(August 17, 2014)
This chapter teaches us a number of lessons about fully consecrating ourselves to the Lord. The first lesson we need to draw, using the destruction of the idols and groves as a symbol for the destruction of those elements in our lives that are not fully given over to the Lord, is the importance of being thorough – how many times do we read about this king or that king doing something good in the sight of the Lord, but not uprooting the groves or destroying the altars to Baal? It is because of these halfway efforts that the Israelites found themselves in bondage – it may not have happened during their lifetimes, but they were the cause.
Secondly, we cannot repent and turn ourselves to the Lord out of an expectation that the Lord will protect us temporally. Sometimes, when we talk about repentance and obedience, we seem to focus on the temporal aspect of the Lord’s care for us. It is almost as if we are repenting for the Lord’s protection rather than repenting because that is what the Lord requires. Josiah, a worthy king from everything we read, could not forestall the Babylonian Captivity and could not even save his own life.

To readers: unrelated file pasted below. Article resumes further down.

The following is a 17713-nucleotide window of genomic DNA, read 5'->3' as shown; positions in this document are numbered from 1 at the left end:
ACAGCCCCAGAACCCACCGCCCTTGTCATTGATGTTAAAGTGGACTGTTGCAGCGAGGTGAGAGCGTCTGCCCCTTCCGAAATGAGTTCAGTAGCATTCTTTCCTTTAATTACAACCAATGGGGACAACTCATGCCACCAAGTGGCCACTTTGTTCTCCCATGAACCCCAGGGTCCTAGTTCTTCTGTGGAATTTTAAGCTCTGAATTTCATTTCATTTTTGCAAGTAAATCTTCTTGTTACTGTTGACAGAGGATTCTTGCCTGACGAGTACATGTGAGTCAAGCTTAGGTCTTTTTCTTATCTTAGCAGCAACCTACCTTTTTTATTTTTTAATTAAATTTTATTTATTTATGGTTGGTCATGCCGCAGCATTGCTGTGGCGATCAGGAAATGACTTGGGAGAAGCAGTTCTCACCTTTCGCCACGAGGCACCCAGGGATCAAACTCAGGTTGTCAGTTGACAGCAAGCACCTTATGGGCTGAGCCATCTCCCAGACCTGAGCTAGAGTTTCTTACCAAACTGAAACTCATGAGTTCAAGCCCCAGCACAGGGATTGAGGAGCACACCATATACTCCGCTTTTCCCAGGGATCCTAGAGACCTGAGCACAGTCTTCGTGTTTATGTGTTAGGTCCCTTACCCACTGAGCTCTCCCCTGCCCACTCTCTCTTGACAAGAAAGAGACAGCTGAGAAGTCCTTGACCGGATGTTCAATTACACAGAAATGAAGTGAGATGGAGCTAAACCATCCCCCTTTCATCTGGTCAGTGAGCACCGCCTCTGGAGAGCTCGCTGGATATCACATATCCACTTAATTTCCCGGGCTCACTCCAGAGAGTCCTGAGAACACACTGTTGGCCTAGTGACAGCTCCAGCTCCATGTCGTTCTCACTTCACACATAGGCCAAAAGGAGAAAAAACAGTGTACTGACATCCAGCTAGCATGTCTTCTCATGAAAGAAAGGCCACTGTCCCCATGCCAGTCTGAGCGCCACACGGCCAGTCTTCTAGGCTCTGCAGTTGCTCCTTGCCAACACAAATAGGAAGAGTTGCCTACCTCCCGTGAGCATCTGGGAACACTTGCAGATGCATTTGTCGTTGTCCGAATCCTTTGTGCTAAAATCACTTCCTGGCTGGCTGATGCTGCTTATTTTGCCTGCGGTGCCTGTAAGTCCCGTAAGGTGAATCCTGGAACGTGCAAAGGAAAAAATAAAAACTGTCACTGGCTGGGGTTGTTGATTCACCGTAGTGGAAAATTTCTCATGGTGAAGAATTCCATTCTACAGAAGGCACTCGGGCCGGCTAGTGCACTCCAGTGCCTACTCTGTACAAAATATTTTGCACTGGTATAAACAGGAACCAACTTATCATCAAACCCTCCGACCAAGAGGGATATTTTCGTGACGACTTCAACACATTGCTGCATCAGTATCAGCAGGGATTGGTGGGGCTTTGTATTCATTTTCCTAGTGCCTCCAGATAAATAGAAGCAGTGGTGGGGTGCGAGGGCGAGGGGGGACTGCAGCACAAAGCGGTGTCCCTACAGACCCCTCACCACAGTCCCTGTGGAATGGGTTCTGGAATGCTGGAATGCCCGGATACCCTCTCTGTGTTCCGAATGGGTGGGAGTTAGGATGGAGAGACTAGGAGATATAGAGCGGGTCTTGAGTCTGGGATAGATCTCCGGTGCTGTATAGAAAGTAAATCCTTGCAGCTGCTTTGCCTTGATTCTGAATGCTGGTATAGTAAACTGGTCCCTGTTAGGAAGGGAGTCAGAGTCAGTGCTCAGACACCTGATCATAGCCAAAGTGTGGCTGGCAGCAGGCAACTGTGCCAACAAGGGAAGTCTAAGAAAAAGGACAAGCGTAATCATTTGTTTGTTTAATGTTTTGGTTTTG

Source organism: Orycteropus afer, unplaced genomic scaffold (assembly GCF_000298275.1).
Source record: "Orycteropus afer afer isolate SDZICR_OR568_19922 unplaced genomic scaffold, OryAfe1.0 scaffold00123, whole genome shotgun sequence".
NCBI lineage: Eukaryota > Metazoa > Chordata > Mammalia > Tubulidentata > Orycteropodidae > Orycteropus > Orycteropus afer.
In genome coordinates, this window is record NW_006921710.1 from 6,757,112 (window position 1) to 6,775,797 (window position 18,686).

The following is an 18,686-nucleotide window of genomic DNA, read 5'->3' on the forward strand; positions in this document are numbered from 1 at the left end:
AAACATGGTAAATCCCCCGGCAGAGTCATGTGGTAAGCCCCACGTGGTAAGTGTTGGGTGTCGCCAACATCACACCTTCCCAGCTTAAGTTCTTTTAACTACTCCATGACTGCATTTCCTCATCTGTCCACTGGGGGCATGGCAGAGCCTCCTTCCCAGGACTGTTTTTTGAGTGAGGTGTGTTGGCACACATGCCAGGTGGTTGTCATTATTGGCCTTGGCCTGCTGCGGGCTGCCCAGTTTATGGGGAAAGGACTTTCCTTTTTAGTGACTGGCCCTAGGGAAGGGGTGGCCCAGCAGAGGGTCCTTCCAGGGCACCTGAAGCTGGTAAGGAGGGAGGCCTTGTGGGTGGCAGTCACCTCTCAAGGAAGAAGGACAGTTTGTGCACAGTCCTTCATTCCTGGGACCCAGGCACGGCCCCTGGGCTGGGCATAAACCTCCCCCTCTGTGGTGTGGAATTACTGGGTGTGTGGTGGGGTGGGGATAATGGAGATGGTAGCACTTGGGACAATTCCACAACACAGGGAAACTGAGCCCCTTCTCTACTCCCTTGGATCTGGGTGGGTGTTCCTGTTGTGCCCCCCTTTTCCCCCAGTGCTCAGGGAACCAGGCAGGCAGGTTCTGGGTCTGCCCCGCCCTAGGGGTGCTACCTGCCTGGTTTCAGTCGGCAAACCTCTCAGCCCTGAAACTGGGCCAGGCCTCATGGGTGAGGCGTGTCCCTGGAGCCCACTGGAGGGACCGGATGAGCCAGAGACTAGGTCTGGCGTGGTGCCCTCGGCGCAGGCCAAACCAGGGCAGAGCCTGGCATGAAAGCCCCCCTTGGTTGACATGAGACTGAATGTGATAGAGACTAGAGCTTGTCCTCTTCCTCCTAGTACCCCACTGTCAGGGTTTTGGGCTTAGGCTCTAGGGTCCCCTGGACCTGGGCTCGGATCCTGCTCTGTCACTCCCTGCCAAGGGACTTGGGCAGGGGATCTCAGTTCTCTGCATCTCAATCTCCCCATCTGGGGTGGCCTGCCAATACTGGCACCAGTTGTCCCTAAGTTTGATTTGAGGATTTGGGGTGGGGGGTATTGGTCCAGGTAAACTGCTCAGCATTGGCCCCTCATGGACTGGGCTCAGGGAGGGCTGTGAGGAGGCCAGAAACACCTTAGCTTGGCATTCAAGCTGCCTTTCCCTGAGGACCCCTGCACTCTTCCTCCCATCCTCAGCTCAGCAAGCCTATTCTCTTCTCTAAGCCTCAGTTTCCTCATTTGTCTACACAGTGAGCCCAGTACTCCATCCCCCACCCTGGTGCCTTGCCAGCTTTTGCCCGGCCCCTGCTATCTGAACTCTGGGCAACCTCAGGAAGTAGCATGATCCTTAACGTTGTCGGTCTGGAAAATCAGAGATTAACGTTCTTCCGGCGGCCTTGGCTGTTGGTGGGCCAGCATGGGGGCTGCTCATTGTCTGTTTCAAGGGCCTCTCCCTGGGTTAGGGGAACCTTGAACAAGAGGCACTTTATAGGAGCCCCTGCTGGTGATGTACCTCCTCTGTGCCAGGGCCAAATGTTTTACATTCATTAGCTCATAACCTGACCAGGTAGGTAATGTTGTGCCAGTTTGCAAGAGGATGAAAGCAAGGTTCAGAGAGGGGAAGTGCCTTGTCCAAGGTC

Far better to take the view of recognizing that whatever the current temporal situation that we find ourselves in, the Lord is capable of bring us temporal salvation. We can call upon Him, with faith that He is mighty to save, ‘but if not’ we must still be willing to obey and repent because of our love and trust in Him and for no other reason. Christ did not promise temporal salvation as a consequence of obedience (how many prophets and apostles have been martyred?), but His offer is Salvation of a much more valuable kind.